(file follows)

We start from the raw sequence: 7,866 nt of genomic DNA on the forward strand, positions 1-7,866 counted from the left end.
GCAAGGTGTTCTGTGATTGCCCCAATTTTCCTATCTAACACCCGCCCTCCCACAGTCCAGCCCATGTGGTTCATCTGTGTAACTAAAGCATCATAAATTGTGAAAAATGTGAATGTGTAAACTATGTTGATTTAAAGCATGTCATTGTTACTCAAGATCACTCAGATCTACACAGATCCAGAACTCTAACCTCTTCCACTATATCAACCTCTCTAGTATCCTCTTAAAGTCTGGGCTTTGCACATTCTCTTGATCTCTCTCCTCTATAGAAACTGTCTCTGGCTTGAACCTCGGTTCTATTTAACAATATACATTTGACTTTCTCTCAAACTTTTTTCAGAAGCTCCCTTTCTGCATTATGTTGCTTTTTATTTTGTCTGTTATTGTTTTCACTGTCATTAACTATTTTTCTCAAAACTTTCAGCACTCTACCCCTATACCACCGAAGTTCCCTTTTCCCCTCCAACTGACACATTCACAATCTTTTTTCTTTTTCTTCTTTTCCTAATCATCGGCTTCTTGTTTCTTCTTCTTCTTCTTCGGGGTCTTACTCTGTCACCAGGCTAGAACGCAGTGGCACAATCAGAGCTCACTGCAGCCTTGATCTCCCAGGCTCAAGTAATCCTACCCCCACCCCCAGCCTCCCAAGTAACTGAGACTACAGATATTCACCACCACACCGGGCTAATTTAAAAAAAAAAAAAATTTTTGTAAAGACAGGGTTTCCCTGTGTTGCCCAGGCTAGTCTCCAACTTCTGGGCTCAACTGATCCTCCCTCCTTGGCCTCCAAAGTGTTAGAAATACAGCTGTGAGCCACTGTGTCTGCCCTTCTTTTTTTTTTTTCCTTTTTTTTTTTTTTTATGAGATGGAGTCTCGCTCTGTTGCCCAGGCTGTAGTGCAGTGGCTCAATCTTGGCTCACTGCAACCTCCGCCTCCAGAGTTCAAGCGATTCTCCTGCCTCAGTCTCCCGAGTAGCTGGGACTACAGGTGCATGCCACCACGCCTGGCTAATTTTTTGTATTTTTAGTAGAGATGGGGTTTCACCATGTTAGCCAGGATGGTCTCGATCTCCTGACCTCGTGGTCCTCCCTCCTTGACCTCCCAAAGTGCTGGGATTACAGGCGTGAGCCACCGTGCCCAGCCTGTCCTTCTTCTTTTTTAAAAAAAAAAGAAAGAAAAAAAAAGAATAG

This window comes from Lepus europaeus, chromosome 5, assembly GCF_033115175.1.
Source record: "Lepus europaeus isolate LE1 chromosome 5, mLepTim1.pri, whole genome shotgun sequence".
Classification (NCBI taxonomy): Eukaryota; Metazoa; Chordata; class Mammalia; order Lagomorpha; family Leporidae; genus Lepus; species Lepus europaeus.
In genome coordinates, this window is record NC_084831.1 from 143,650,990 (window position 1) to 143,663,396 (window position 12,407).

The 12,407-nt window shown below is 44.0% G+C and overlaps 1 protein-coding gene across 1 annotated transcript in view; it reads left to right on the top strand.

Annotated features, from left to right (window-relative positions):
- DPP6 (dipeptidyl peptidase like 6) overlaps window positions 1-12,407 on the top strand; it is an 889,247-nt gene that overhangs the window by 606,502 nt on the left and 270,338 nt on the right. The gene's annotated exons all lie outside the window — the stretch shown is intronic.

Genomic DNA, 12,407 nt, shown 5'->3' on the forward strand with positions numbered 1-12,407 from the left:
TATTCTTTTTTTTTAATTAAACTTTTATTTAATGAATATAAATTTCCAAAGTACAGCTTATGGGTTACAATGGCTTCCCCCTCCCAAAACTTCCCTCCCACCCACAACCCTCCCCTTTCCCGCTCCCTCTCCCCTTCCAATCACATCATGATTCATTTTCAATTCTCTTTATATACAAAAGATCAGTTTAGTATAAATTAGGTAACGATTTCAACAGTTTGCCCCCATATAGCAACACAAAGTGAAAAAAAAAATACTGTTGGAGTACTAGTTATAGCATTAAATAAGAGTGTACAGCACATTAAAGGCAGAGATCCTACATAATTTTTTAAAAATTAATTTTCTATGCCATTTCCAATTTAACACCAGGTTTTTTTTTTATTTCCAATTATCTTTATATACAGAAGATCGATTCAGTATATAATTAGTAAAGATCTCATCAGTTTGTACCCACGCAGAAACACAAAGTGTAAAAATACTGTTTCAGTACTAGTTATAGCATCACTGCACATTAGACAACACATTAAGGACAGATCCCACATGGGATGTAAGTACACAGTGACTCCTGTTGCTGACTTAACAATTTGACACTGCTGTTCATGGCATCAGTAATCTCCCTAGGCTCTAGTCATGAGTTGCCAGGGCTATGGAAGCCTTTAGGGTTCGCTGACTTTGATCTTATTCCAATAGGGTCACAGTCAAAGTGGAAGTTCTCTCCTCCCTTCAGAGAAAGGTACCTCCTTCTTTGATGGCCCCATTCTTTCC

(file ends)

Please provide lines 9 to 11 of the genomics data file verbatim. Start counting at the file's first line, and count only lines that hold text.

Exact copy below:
- DPP6 (dipeptidyl peptidase like 6) overlaps window positions 1-12,407 on the top strand; it is an 889,247-nt gene that overhangs the window by 606,502 nt on the left and 270,338 nt on the right. The gene's annotated exons all lie outside the window — the stretch shown is intronic.

Genomic DNA, 12,407 nt, shown 5'->3' on the forward strand with positions numbered 1-12,407 from the left:
TATTCTTTTTTTTTAATTAAACTTTTATTTAATGAATATAAATTTCCAAAGTACAGCTTATGGGTTACAATGGCTTCCCCCTCCCAAAACTTCCCTCCCACCCACAACCCTCCCCTTTCCCGCTCCCTCTCCCCTTCCAATCACATCATGATTCATTTTCAATTCTCTTTATATACAAAAGATCAGTTTAGTATAAATTAGGTAACGATTTCAACAGTTTGCCCCCATATAGCAACACAAAGTGAAAAAAAAAATACTGTTGGAGTACTAGTTATAGCATTAAATAAGAGTGTACAGCACATTAAAGGCAGAGATCCTACATAATTTTTTAAAAATTAATTTTCTATGCCATTTCCAATTTAACACCAGGTTTTTTTTTTATTTCCAATTATCTTTATATACAGAAGATCGATTCAGTATATAATTAGTAAAGATCTCATCAGTTTGTACCCACGCAGAAACACAAAGTGTAAAAATACTGTTTCAGTACTAGTTATAGCATCACTGCACATTAGACAACACATTAAGGACAGATCCCACATGGGATGTAAGTACACAGTGACTCCTGTTGCTGACTTAACAATTTGACACTGCTGTTCATGGCATCAGTAATCTCCCTAGGCTCTAGTCATGAGTTGCCAGGGCTATGGAAGCCTTTAGGGTTCGCTGACTTTGATCTTATTCCAATAGGGTCACAGTCAAAGTGGAAGTTCTCTCCTCCCTTCAGAGAAAGGTACCTCCTTCTTTGATGGCCCCATTCTTTCC